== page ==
Bonesetter

From Wikipedia, the free encyclopedia
Jump to navigation Jump to search

A bonesetter is a practitioner of joint manipulation. Before the advent of chiropractors, osteopaths, and physical therapists, bonesetters were the main providers of this type of treatment.[1] Traditionally, they practiced without any sort of formal training in accepted medical procedures.[2] Bonesetters would also reduce joint dislocations and "re-set" bone fractures.

History[edit]

The practice of joint manipulation and treating fractures dates back to ancient times and has roots in most countries. The earliest known medical text, the Edwin Smith papyrus of 1552 BC, describes the Ancient Egyptian treatment of bone-related injuries. These early bonesetters would treat fractures with wooden splints wrapped in bandages or made a cast around the injury out of a plaster-like mixture. It is unknown if they performed amputations as well.[3]

In the 16th century, monks and nuns with some knowledge of medicine went on to become healers and bonesetters after the dissolution of monasteries in the British Isles. However, many bonesetters were non-religious and the majority of them were self-taught. Their skills were then passed on from generation to generation, creating families of bonesetters. Notable families include the Taylor family of Whitworth and the Matthew family of the Midlands.[4]

With the advancement of modern medicine beginning in the 18th century, bonesetters began to be recognized for their efficiency in treatment but did not receive the praise or status that physicians did. Some of these self-taught healers were considered legitimate, while others were perceived as "quacks". In Great Britain, one of the most famous was the bonesetter Sally Mapp (d. 1737).[5] Known as "Crazy Sally", she learned her skill from her father and was known for her arm strength[6] and ability to reset almost any bone. Though she lacked the medical education of physicians, she successfully treated dislocated shoulders and knees, among other treatments, at the Grecian Coffee House in London and in the town of Epsom.[5][6]

Bonesetters treated the majority of the common people since they were cheaper than licensed physicians. Royal families would employ bonesetters when the court physicians were inadequate or inefficient.[7]

The Apothecaries Act 1815 in Great Britain called for surgeons to take courses similar to physicians – a move that would raise the status of surgeons to be more in line with that of the elite physician. This allowed for some bonesetters to transition into the medical profession and encouraged interest in bone and joint surgery. As a result, surgical instruments and tools for bone-related injuries were then developed.[8]

21st century[edit]

In developing parts of the world, traditional bonesetters are widely popular and often the only address for treatment of bone-related injuries. Most often it will be the case that there is a shortage of orthopedic doctors and surgeons in the country and so the two practitioners coexist in the same setting. In parts of South America, Asia, and Africa, traditional bonesetters treat musculoskeletal injuries in general, not just fractures and dislocations.[9] Traditional bonesetters are also known to offer cheaper services and allegedly faster treatment options.[10]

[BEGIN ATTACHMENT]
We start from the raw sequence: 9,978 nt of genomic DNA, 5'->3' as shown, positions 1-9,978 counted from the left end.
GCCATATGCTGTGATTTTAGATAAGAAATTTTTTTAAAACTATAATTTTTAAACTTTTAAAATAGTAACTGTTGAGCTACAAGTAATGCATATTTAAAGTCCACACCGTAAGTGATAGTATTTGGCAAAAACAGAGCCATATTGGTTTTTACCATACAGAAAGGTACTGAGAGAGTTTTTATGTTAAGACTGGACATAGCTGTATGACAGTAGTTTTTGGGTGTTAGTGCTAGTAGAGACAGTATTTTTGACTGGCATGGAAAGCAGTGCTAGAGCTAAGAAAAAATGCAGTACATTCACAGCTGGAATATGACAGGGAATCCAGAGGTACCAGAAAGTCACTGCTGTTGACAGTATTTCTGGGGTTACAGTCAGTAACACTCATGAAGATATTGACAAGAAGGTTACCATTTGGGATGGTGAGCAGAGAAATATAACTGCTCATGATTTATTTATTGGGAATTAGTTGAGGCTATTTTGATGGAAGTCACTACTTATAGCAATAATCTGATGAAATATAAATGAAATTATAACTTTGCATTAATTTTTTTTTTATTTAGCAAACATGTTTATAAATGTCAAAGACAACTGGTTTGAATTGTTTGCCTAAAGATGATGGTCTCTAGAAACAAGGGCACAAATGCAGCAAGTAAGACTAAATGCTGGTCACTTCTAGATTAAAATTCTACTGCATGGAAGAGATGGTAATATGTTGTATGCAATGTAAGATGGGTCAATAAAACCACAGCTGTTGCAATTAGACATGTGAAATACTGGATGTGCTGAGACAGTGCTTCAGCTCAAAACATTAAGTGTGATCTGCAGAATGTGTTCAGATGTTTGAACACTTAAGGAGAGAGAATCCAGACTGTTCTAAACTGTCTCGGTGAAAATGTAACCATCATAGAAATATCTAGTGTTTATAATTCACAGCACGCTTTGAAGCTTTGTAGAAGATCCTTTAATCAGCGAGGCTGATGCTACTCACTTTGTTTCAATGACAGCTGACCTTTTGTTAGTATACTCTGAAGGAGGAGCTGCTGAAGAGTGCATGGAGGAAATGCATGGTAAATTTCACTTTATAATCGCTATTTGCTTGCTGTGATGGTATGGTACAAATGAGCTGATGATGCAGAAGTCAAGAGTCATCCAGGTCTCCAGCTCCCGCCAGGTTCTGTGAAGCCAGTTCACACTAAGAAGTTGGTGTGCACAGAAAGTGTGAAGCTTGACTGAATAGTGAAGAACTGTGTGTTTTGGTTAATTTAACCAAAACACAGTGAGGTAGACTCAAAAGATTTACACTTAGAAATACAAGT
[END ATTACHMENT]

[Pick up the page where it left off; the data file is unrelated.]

In Japan, bone-setting is known as sekkotsu. In China, it is known as die-da, and is practiced by martial artists.[11][12]

See also[edit]

References[edit]

  1. ^ Pettman, E (2013-08-12). "A History of Manipulative Therapy". The Journal of Manual & Manipulative Therapy. 15 (3): 165–174. doi:10.1179/106698107790819873. PMC 2565620Freely accessible. PMID 19066664. 
  2. ^ Agarwal, A; Agarwal, R. "The Practice and Tradition of Bonesetting". Education for Health. 
  3. ^ Phillips, S-A; Biant, L.C. (2011). "The Instruments of the Bonesetter". The Bone & Joint Journal. 93–B: 115–119. doi:10.1302/0301-620X.93B1.25628. 
  4. ^ Phillips, S-A; Biant, L.C. (2011). "The Instruments of the Bonesetter". The Bone & Joint Journal. 93–B: 115–119. doi:10.1302/0301-620X.93B1.25628. 
  5. ^ a b Hartley, Cathy (2003). A Historical Dictionary of British Women (Revised ed.). Psychology Press. p. 297. ISBN 1857432282. 
  6. ^ a b The Cabinet of Curiosities: Or, Wonders of the World Displayed, Forming a Repository of Whatever is Remarkable in the Regions of Nature and Art, Extraordinary Events, and Eccentric Biography. J. Limbird. 1824. pp. 187, 189–190. 
  7. ^ DiGiovanna, Eileen (2005). An Osteopathic Approach to Diagnosis and Treatment. Lippincott Williams and Wilkins. pp. 75–76. ISBN 978-0-7817-4293-1. 
  8. ^ Phillips, S-A; Biant, L.C. (2011). "The Instruments of the Bonesetter". The Bone & Joint Journal. 93–B: 115–119. doi:10.1302/0301-620X.93B1.25628. 
  9. ^ Nwachukwu, Benedict (2011). "Traditional Bonesetters and Contemporary Orthopaedic Fracture Care in a Developing Nation: Historical Aspects, Contemporary Status and Future Directions". The Open Orthopaedics Journal. 5: 20–6. doi:10.2174/1874325001105010020. PMC 3027080Freely accessible. PMID 21270953. 
  10. ^ Agarwal, A; Agarwal, R. "The Practice and Tradition of Bonesetting". Education for Health. 
  11. ^ Aries MJ, Joosten H, Wegdam HH, van der Geest S (2007). "Fracture treatment by bonesetters in central Ghana: patients explain their choices and experiences". Trop Med Int Health. 12 (4): 564–74. doi:10.1111/j.1365-3156.2007.01822.x. PMID 17445148. 
  12. ^ Huber BR, Anderson R (1996). "Bonesetters and curers in a Mexican community: conceptual models, status, and gender". Med Anthropol. 17 (1): 23–38. doi:10.1080/01459740.1996.9966126. PMID 8757711.